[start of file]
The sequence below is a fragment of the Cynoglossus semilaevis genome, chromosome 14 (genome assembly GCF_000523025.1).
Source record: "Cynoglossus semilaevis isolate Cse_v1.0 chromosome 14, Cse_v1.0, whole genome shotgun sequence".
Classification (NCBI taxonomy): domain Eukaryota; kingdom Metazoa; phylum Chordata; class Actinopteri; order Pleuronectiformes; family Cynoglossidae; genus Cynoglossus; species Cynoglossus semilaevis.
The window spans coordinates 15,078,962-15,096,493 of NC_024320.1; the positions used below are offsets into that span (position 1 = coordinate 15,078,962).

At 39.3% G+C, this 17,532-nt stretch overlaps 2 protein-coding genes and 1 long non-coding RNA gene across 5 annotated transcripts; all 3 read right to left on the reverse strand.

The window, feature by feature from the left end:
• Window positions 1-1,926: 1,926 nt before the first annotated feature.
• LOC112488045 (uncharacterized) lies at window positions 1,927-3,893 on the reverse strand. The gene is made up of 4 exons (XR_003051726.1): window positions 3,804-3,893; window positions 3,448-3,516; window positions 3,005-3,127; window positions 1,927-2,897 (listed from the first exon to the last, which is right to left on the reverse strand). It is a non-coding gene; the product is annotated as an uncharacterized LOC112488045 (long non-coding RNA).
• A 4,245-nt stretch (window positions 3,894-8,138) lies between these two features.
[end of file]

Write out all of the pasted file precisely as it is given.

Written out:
The sequence below is a fragment of the Cynoglossus semilaevis genome, chromosome 14 (genome assembly GCF_000523025.1).
Source record: "Cynoglossus semilaevis isolate Cse_v1.0 chromosome 14, Cse_v1.0, whole genome shotgun sequence".
Classification (NCBI taxonomy): domain Eukaryota; kingdom Metazoa; phylum Chordata; class Actinopteri; order Pleuronectiformes; family Cynoglossidae; genus Cynoglossus; species Cynoglossus semilaevis.
The window spans coordinates 15,078,962-15,096,493 of NC_024320.1; the positions used below are offsets into that span (position 1 = coordinate 15,078,962).

At 39.3% G+C, this 17,532-nt stretch overlaps 2 protein-coding genes and 1 long non-coding RNA gene across 5 annotated transcripts; all 3 read right to left on the reverse strand.

The window, feature by feature from the left end:
• Window positions 1-1,926: 1,926 nt before the first annotated feature.
• LOC112488045 (uncharacterized) lies at window positions 1,927-3,893 on the reverse strand. The gene is made up of 4 exons (XR_003051726.1): window positions 3,804-3,893; window positions 3,448-3,516; window positions 3,005-3,127; window positions 1,927-2,897 (listed from the first exon to the last, which is right to left on the reverse strand). It is a non-coding gene; the product is annotated as an uncharacterized LOC112488045 (long non-coding RNA).
• A 4,245-nt stretch (window positions 3,894-8,138) lies between these two features.